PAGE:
The Labour Ministry will be examining safety and health issues affecting workers within the fishing industry, in light of the deadly Pritipaul Singh Investments (PSI) trawler blaze.

Labour Minister Manzoor Nadir told Stabroek News yesterday that the ministry has a general policy of checking the safety and health aspects of various working establishments. He admitted, however, that the agency has not paid much attention to establishments within the fishing sector and according to him it will in future implement measures to correct the situation, following the recent report on the PSI fire.

Transport Minister Robeson Benn had ordered an inquiry into the June 19 incident which resulted in several seamen attached to PSI being injured while the Captain of the ill-fated Captain Lloyd 97, Delbert Williams, remains missing and presumed dead. Another crewman, Orlon Munroe, died in hospital of injuries he sustained in the fire.

The team which investigated the incident stated in its findings that while PSI had overriding power as regards the quality of its crew, the company had not paid attention to the competence or experience of the crew employed by the captain. It was noted that the latter resulted in young men with no experience or relevant training being sent to sea and the team termed the situation an extremely dangerous practice.

Manzoor Nadir

Nadir stated that the latter is a subjective opinion and he noted that there is no legislation that says that a person has to have some degree of training to carry out a particular job. He said that to some extent the ministry is in a position to set conditions to go in the right direction of streamlining issues relating to employees entering a working environment.

However, as regards the fishing sector, Nadir noted that many times there are no specifications regarding the employment conditions of seamen, like boat captains. He noted that the PSI incident had raised several issues in this regard. He added that in future job descriptions within the sector will be monitored closely by the labour department.

The report had recommended that PSI ensure that it contracts qualified captains, who should employ experienced crew members or at least persons who have attended the Basic Safety Training Course. The investigating team also made recommendations for the Maritime Administration Department (MARAD) to make it mandatory for seamen or potential seamen to attend the Basic Safety Training Course, among other things.

A PSI official, who declined to be named, told Stabroek News earlier this week that the seafood company has been striving over the years to improve its operating procedures and will continue to improve in areas which needed attention, including health and safety. He said that the company has seen and reviewed the preliminary report into the June 19 fire. Rigger Munroe, 22 passed away some three months after the incident while George Fitzpatrick is recovering from injuries he sustained during the ordeal. Two other seamen escaped with minor injuries.

PSI, the official noted, disputed several areas in the report which he noted did not give a true picture of the company’s operations but said the company will nevertheless comply with the findings. The official reiterated that PSI will ensure that its operations meet the required standards as set out by the competent authority.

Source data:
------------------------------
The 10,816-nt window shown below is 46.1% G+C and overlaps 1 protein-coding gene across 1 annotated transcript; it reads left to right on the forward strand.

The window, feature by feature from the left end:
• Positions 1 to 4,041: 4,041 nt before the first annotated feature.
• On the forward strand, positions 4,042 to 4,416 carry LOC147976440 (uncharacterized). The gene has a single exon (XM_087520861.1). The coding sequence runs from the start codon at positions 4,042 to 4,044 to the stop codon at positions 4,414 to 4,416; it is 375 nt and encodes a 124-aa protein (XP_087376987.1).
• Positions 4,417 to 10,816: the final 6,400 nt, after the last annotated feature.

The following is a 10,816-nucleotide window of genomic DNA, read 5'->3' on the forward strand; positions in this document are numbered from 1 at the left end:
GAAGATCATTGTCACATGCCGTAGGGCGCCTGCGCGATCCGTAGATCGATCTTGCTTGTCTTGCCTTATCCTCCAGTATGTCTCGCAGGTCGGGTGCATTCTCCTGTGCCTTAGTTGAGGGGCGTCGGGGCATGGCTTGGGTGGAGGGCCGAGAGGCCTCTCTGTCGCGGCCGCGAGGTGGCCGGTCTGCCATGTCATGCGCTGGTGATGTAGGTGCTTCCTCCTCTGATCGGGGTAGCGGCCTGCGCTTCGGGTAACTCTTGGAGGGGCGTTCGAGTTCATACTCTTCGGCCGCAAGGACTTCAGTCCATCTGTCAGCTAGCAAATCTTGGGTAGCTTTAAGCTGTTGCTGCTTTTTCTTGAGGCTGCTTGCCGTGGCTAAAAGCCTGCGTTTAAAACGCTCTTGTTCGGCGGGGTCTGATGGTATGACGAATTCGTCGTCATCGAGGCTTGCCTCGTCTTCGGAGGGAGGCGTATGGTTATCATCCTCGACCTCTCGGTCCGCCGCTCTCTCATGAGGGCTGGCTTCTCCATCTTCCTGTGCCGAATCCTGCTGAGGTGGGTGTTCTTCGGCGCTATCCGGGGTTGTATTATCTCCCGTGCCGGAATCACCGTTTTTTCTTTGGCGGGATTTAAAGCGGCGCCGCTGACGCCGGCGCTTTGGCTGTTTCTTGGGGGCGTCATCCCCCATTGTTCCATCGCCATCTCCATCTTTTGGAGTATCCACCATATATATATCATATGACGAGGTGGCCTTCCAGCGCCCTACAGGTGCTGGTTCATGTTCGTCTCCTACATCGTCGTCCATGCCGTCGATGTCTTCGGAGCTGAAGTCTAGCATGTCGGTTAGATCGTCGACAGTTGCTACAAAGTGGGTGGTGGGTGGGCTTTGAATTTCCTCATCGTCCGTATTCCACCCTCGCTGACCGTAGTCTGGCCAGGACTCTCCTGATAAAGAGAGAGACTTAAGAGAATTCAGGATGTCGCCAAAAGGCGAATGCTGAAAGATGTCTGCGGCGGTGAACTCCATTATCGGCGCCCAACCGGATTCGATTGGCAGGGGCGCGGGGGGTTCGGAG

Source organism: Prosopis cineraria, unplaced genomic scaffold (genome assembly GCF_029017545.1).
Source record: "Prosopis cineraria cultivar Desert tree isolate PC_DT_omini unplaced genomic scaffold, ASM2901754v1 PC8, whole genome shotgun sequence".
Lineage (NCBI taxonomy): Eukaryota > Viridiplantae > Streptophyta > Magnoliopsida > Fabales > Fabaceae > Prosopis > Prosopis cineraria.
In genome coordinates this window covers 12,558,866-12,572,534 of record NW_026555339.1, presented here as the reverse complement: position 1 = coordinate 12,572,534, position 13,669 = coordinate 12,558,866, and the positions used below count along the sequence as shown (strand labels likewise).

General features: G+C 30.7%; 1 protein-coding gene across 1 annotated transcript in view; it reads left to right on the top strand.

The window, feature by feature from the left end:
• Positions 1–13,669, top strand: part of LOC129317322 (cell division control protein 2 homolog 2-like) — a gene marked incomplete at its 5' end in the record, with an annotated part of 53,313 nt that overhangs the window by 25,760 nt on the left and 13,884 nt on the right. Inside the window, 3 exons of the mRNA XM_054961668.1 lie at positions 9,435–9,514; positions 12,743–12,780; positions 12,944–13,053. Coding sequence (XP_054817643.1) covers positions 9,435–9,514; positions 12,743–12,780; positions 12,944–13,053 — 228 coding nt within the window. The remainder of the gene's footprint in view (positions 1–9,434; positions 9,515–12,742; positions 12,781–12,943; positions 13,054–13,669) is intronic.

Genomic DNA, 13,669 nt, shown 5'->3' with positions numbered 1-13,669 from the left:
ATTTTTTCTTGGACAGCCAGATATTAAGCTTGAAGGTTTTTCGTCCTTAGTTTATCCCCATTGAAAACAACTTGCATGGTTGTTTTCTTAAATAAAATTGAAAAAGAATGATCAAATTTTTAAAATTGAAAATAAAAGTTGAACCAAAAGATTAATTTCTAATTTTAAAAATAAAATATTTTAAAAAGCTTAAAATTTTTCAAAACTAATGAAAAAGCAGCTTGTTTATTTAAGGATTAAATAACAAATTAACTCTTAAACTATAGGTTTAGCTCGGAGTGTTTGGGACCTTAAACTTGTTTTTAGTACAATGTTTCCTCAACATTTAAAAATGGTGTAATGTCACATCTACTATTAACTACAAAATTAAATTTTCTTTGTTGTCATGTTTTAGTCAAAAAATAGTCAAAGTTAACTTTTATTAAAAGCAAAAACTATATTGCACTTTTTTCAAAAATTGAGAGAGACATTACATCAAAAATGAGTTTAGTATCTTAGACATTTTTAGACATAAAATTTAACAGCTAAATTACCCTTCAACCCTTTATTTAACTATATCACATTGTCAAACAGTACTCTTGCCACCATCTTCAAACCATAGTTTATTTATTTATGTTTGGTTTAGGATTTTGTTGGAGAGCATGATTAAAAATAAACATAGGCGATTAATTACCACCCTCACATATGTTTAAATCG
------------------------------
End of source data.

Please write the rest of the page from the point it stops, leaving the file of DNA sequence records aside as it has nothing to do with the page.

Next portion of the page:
The authorities are exploring whether any charges will be laid against PSI in relation to the incident and the report is expected to be sent to the Attorney General’s Chambers to this end. Agriculture Minister Robert Persaud told this newspaper last weekend that the Fisheries Advisory Committee of the Agriculture Ministry as well as the Works Ministry may also pronounce on the issue as regards penalties the company may face.
After the report was made public, the ministry’s Fisheries Department stated last week that recommendations made by the investigating team will be implemented to ensure that they are adhered to by all fishing vessels, especially trawlers. The department stated that the continued licensing of trawlers will be linked to the recommendations and the most stringent examination of vessels and related requirements will be done to ensure that irregularities and deficiencies are rectified before licences are issued.

According to the department, the Guyana Association of Trawler Owners and Seafood Processors was implored to take the necessary measures to ensure that all its members comply with the rules and regulations, which would see that all occupational safety and health systems are in place and that crew members of vessels are able to work in a safe environment.

The investigation, which included inspections of PSI’s facilities at McDoom and Providence on the East Bank Demerara as well as the trawler in question, found, among other deficiencies, lax safety measures and key managers with little or no “competence” in the area they oversee.

The team recommended that PSI  ensure all emergency and safety equipment on shore and aboard ships are acquired and maintained in a serviceable state and that emergency drills be carried out periodically ashore and on board the vessels.

The report also recommended that MARAD seek to develop a syllabus for skippers of fishing vessels and the unit was urged to develop on-board operating procedures to regulate activities such as the transfer of fuel between compartments of tanks and set clear guidelines to govern the handling of evidence to ensure its preservation for forensic purposes.

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